Social media is a source for discovering entertainment, staying connected and building an image. For University of Utah athletes, this can also include promoting or even discrediting the sport they play. Rather than feeling the pressure under the cyber spotlight, the men’s tennis team uses it to its advantage.
The majority of the tennis players have four or more social networks. Santiago Sierra, a senior on the team, has noticed the rapid increase in online social networking throughout his college career. People are becoming more invested in sharing content and care more about what the public thinks. Sierra said regardless of the extra attention paid to athletes, they “try to be professional” and “take care of each other” when it comes to social media. He also feels the team’s small size makes it easier to control what gets posted online and they keep each other accountable.
“It’s okay to have a little bit of fun, but if you have a little bit too much fun and you do something stupid, then everybody knows about it,” Sierra said.
In the past, there have been instances of Utah athletes posting inappropriate behaviors on Snapchat and Instagram, but the men’s tennis team has had no such accusations. They take pride in maintaining clean and appropriate content because they know student-athletes are under more scrutiny than the average student. Because of this, coaches and staff within the athletics department meet with their players before the season starts to go over general suggestions and NCAA regulations of social media use. They convey the importance of building a positive image and stress how many people are paying attention to Utah Athletics. Every post by the team reflects on the individual and the university.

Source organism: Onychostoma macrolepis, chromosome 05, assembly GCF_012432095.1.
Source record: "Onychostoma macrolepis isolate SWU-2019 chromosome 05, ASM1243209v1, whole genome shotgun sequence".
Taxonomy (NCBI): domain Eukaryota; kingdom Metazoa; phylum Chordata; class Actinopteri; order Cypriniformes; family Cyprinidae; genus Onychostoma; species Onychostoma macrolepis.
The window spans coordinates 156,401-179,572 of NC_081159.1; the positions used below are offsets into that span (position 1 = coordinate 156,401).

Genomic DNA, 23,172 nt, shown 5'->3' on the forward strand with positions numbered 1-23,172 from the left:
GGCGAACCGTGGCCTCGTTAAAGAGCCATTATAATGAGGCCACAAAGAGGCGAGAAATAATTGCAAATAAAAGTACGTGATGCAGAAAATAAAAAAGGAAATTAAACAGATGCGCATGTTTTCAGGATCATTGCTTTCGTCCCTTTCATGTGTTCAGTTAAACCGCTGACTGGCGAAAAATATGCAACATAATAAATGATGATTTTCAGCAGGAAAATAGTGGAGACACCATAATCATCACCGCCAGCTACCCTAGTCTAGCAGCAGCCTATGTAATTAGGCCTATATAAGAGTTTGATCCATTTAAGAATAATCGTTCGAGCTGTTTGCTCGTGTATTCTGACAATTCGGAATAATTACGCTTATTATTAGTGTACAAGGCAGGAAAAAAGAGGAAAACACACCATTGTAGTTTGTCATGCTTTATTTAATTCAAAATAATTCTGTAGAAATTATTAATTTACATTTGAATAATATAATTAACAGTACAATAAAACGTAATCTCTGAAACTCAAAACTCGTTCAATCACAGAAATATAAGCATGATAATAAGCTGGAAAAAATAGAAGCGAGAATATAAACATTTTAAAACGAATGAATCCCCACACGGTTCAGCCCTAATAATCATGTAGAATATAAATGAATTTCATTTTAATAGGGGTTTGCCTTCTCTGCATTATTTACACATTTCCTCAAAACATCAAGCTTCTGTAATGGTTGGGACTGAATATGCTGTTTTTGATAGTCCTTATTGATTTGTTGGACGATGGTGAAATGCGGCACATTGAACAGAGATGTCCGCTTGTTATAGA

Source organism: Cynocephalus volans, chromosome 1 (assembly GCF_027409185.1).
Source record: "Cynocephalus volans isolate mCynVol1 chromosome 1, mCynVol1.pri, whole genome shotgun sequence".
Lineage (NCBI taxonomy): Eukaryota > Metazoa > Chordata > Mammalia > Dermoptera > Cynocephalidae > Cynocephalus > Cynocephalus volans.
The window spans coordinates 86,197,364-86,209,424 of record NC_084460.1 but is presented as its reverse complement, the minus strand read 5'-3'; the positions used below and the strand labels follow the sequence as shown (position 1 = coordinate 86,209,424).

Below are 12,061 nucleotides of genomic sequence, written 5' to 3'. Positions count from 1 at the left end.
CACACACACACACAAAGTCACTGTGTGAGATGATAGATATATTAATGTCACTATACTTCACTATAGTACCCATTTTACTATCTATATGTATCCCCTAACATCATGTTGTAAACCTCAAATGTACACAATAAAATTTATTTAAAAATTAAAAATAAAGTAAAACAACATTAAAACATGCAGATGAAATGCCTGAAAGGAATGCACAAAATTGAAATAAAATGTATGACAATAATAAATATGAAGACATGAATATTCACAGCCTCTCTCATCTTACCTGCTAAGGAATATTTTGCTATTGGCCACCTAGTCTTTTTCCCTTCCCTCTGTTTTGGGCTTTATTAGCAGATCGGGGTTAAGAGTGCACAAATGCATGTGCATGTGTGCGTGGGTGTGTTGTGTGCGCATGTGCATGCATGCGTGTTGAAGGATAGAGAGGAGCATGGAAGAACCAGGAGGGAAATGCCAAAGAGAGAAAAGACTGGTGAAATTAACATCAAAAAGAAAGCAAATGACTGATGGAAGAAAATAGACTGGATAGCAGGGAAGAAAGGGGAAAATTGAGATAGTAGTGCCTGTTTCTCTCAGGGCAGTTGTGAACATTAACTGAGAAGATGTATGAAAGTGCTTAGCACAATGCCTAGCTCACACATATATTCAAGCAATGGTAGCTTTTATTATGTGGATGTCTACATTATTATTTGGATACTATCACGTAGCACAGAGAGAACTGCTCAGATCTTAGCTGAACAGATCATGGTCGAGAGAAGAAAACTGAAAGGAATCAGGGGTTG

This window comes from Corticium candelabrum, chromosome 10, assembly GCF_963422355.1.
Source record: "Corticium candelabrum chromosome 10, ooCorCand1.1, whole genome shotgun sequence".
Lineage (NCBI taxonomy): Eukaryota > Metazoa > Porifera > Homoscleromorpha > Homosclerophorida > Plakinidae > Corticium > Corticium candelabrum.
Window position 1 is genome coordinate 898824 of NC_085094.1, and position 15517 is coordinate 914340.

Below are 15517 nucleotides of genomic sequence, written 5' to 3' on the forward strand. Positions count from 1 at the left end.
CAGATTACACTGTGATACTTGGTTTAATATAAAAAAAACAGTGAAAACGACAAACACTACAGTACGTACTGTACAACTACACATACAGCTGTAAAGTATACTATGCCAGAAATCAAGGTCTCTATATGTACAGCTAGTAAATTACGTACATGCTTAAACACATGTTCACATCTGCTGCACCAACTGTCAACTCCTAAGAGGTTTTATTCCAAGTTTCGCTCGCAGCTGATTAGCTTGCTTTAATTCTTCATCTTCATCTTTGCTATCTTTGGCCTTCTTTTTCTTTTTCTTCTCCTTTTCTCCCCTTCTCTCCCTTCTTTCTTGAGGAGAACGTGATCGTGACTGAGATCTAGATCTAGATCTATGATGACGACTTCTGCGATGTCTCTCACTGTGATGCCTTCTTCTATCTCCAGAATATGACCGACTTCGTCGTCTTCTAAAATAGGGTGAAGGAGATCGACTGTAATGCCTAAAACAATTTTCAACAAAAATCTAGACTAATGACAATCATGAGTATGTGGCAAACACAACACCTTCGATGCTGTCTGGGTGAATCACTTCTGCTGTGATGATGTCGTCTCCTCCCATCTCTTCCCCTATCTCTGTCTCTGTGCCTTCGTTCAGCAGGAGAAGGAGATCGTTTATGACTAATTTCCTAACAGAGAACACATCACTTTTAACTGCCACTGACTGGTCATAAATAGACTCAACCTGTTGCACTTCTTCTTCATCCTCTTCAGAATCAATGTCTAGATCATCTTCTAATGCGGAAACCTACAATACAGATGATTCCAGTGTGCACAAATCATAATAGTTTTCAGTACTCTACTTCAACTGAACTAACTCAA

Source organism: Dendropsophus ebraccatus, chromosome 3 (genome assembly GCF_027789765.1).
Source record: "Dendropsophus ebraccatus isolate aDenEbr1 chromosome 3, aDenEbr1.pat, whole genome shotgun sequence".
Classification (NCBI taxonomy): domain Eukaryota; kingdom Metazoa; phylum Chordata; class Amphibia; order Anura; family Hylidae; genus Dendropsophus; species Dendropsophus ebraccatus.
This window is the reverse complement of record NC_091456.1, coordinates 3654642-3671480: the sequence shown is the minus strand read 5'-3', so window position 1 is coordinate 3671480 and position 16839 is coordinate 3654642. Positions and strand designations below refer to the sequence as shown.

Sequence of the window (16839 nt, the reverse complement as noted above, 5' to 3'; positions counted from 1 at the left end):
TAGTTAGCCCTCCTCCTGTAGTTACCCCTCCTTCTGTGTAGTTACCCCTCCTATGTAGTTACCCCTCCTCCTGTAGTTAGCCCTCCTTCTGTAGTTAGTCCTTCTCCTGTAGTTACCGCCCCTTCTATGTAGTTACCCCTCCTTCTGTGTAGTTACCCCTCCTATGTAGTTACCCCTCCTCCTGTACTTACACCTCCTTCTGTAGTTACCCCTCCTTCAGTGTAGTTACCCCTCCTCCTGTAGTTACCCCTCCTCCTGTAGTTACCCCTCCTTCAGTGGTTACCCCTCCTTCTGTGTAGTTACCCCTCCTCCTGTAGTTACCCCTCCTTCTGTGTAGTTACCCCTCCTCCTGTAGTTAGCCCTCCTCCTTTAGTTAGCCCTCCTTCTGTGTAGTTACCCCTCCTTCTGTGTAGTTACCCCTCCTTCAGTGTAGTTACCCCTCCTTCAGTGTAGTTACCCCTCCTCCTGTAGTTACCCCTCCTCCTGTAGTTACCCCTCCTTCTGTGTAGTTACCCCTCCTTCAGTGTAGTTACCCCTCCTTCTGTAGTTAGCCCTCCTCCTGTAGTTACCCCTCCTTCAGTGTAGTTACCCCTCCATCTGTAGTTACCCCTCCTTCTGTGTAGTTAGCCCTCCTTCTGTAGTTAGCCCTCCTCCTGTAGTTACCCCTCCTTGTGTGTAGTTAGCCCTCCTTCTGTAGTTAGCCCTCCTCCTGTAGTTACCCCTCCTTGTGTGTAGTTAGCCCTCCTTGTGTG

“Everything [you post] can obviously be seen, [and] that’s definitely something to think about and whether or not you want your account to be public or private,” said Dan Little, a junior on the team.
Even though athletes may have to think twice before posting, Little suggests social media can be more useful than it is limiting.
“[You can] let people know how you are doing and how the season is going. I think that’s pretty important,” Little said. “Overall it’s helpful because you can not only post about what you’re doing, but you can also see how well other teams are doing.”
For Little, social media is a positive way to promote his sport, the team’s performances and the university. Ute fans can stay updated with match schedules and results by following their favorite teams and players. Social media is also a way to see into an athlete’s personal life. The combination of content adds to the Utha Athletics brand.
If a student were to post a questionable picture or tweet that portrayed themselves and the university in negative light, Sierra believes viewers would take it more seriously if the student was also a collegiate athlete.
Even when student-athletes don’t realize it, the general public and Ute fans are always watching, but it does not create fear nor hinder social media use. Sierra and Little suggest using social media can be beneficial if athletes are responsible or avoid anything that may discredit their reputation and character.